It’s been a high tempo summer for the NZDF, writes Defence Minister Hon Ron Mark. White Island/Whakaari recovery, Southland flooding evacuation and Australian bushfire assistance underline need for resource availability.
Last year the New Zealand Defence Force were involved in 58 operations. The summer period was a particularly busy time, as on top of our usual deployments we responded to consecutive humanitarian assistance and disaster relief operations.
The women and men in our Defence Force are our greatest asset and were there to support our community and our neighbours when it mattered most. There was little respite as we went from one key operation to the next, starting with the recovery operation at White Island/Whakaari.
The HMNZS Wellington set off and at the request of NZ Police we planned the operation. Eight of our brave women and men ventured onto White Island/Whakaari, demonstrating the professionalism and high capabilities of our personnel.
On top of this, the Australian bush fires kept NZDF busy as 118 personnel were deployed to Australia to assist our neighbours. This support was being provided in addition to the NZDF firefighters deployed to bolster numbers of emergency responders on the ground.
These NZDF personnel, many who had cut their holidays short, included New Zealand Army engineers, plant operators as well as medical and environmental health teams. Three NH90 helicopters were in the air for over 180 hours and our C-130 Hercules transported 60 Australian Defence personnel, 14,600lbs of equipment and 45,000lbs of firefighting foam between regions.
A Boeing 757 also completed a quick stopover to uplift 54 Republic of Fiji Military engineers from Nadi to Australia – an example of our pacific partnerships in action.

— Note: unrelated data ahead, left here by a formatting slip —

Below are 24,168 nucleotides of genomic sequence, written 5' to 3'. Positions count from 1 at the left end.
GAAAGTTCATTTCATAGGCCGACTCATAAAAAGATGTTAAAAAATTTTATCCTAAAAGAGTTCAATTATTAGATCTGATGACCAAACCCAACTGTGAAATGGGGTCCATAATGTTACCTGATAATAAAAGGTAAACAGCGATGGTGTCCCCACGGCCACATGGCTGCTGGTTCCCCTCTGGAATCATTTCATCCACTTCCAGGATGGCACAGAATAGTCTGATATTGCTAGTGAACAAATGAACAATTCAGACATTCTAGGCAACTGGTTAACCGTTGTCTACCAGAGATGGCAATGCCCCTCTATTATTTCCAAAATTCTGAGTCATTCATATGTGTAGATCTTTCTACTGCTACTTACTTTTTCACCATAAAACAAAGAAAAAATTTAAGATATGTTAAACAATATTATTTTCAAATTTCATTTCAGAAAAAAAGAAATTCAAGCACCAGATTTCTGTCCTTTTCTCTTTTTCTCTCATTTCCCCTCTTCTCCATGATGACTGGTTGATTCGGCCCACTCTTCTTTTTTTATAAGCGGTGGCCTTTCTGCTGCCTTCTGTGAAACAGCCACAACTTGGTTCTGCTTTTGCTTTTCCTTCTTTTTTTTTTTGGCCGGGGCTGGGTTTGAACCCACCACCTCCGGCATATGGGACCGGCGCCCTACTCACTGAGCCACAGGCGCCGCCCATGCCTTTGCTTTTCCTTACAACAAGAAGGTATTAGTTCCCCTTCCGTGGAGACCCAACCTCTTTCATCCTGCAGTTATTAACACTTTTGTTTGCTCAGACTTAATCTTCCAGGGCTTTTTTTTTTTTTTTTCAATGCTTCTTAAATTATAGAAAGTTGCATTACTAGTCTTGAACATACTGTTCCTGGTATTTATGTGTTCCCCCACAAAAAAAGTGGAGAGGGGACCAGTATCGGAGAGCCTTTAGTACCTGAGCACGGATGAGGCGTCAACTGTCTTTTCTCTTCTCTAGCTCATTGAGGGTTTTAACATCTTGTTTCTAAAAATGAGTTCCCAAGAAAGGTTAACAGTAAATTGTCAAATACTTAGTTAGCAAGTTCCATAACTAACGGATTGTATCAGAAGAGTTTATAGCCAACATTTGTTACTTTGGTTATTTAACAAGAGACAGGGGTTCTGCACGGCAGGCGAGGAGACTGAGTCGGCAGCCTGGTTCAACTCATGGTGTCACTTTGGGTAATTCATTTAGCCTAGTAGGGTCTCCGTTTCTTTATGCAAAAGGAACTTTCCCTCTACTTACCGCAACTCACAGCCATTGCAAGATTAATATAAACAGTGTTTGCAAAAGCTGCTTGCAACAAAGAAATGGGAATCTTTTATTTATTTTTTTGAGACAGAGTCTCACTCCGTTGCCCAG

We were proud NZDF was part of the response but there was no time to rest. NZDF assistance continued back home as we travelled straight down to Invercargill with a NH90 helicopter and two Unimog vehicles, each with four personnel, to assist in the evacuation of people trapped by flooding in Southland. NZDF liaison officers worked with Civil Defence Emergency Management to coordinate tasks and resources as part of the civil defence emergency response in the region.
The past three months have also been a busy time for one of our biggest deployments, as every summer our Defence Force provides support to Antarctica NZ and the US Antarctic Programme.
This year, 212 Royal New Zealand Navy, New Zealand Army and Royal New Zealand Air Force personnel were deployed in support of Antarctica missions. This deployment includes up to six C-130 Hercules flights and four Boeing 757 flights as well as support to Terminal Operations at Christchurch International Airport.
Our McMurdo assistance included load and passenger processing, fuel delivery, and ship off-load teams. Scott Base support included light engineering teams, plant operators, cargo handlers, communications and administration staff.
The NZDF’s new ice-strengthened naval tanker is due to be commissioned later this year and will provide further support activities to Antarctica.
Looking ahead, it is clear we will continue to face an increasing likelihood of concurrent HADR operations. The impacts of climate change will have enduring implications for our Defence Force and close partners, especially in the pacific.
While our Defence Force continues to demonstrate its ability to lean in and support other lead agencies, both at home and in our region, the summer period highlighted challenges which stressed the urgency of further capability spending.